Thursday, March 24th, 2011
“In truth, I didn’t see opportunity when we got this land. I saw death. When I first came down to NoMa in 1993, there was a McDonald’s, the Woodward and Lothrop warehouse, a methadone clinic, and a vacant CSX excess railroad lot where 100-150 homeless people were living.
“We obtained this property as part of a portfolio of assets in the early 90′s. We had to take everything, and roughly 8 acres in NoMa was one of the assets. At the time, we had no idea what we were going to do with this land. Unlike any other property we owned or had redeveloped in the United States, we never had a metric of how many dead bodies and hypodermic needles were on a property in a year.
“While this was one of the most impoverished neighborhoods in the city, we are less than eight blocks from the steps of the U.S. Capitol and five blocks from the Supreme Court. You had the center of power in the most powerful and wealthiest country in the world, and at the same time, you had the desperation and death that enveloped this area. In business, most of the time you are driven by greed or by fear. In this case, we were driven by fear and the realization that we all had to contribute to make a change. I felt ashamed as an American that there was so much death and despair so close to the seat of power in the world’s most powerful country.
“At the time, the city had no money, so we got together with some other landowners and we commissioned a study on building a transit station. Most transit stations are built on how many bodies they can transport. The New York Avenue metro station was built as an economic development tool, which was a major shift in the United States.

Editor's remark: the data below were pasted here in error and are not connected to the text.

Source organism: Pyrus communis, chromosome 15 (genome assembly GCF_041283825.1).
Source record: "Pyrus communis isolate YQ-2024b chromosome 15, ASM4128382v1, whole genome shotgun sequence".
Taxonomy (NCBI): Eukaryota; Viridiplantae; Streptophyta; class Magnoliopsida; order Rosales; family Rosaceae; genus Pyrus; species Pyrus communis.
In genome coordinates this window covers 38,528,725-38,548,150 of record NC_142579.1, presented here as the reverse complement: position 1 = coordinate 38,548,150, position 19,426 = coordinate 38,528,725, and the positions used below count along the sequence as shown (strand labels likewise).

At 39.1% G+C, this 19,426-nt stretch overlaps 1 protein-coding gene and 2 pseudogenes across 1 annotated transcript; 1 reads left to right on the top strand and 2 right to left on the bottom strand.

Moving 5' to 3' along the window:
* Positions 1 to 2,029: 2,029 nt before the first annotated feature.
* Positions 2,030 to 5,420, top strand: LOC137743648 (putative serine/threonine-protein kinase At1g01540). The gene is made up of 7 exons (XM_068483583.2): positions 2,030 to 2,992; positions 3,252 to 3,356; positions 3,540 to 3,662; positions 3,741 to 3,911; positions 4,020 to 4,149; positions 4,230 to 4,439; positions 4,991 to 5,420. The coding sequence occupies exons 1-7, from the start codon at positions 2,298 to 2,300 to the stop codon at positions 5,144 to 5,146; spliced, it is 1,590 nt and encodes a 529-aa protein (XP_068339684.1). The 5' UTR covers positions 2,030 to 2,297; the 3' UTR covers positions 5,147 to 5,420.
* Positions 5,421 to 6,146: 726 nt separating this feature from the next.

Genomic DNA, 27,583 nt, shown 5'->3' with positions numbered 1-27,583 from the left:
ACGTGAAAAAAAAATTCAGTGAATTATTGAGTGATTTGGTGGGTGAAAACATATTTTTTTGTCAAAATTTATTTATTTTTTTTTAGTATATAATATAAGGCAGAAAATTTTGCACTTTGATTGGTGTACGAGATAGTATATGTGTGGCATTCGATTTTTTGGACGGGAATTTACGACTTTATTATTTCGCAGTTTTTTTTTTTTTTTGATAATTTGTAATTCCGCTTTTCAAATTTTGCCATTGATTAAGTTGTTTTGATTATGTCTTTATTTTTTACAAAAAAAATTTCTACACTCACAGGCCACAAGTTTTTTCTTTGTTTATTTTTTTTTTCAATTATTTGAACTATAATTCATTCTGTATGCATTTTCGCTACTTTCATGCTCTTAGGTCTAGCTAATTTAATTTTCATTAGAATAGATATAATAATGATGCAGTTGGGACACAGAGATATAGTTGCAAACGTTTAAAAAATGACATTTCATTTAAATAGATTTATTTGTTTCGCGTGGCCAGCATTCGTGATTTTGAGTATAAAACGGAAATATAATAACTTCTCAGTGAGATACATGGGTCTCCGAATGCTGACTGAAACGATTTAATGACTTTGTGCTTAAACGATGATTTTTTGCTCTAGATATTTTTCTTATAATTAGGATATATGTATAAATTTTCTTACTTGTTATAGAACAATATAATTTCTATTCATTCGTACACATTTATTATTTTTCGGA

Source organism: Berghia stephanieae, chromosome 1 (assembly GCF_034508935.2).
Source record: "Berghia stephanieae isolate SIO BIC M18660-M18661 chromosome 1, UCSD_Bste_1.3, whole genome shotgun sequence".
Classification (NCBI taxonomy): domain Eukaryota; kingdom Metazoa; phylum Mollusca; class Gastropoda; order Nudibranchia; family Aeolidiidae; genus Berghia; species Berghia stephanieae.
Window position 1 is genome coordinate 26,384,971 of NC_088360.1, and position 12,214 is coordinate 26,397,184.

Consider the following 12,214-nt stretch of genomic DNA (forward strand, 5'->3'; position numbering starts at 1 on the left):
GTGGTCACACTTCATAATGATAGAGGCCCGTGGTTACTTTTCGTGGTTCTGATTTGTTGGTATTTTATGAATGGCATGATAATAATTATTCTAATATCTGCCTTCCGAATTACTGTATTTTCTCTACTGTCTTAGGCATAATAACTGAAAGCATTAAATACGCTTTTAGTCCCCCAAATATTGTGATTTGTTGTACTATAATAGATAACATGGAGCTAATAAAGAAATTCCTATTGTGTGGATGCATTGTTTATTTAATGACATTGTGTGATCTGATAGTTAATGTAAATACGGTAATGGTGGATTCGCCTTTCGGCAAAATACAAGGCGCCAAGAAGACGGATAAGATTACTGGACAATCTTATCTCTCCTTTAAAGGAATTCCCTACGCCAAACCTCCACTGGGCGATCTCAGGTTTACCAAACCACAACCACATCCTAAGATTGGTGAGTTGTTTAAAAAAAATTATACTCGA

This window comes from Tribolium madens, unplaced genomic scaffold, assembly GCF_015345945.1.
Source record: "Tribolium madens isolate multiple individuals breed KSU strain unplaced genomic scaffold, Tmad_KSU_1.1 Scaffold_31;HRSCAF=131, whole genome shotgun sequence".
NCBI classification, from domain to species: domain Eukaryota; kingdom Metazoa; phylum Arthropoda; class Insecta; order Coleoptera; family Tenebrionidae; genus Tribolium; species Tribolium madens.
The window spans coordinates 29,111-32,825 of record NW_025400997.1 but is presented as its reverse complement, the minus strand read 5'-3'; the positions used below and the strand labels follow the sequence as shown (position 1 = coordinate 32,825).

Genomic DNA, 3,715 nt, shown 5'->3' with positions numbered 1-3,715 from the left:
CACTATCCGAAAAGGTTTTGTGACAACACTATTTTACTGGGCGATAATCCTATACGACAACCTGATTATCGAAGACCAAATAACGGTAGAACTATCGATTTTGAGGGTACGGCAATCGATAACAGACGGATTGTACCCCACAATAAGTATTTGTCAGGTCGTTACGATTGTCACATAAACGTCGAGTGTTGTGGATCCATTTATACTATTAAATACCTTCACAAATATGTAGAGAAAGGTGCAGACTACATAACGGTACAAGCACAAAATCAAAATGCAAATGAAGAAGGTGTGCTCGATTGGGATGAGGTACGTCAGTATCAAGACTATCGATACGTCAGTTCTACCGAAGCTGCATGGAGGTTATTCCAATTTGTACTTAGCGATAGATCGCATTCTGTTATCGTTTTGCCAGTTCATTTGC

“Once the study was complete, several landowners gave the city the land for the station and the NOMA property owners put up a third of the money required to build the station. With the help of Delegate Holmes Norton and Mayor Williams, we were able to find the rest of the money and make this happen. They understood that a transit station here would change not just an entire neighborhood, but could impact the entire District.
“Today, as a result of the New York Avenue transit station, the city derives roughly $50 million a year from the 55 acres here. Before the transit station, which cost $112 million, and development, the property taxes were $5 million. Estimates suggest that within the next 7-10 years, the taxes in today’s dollars will be $185-215 million a year. That means that this neighborhood and the surrounding neighborhoods are changing positively and the city now has more resources to increase the quality of life across the whole district.
“I have been in real estate since I was 19 and I have to say that this is one of the proudest things we have ever been involved in. It is really humbling to look out over what is here now in comparison to what was here when we first saw the place in the early 90′s. To me, the story of this neighborhood goes beyond just these 55 acres or the city, but is one of those great stories about our country and its potential.”
Jim Curtis is a managing partner of Bristol Group, a real estate and development firm based out of San Francisco.
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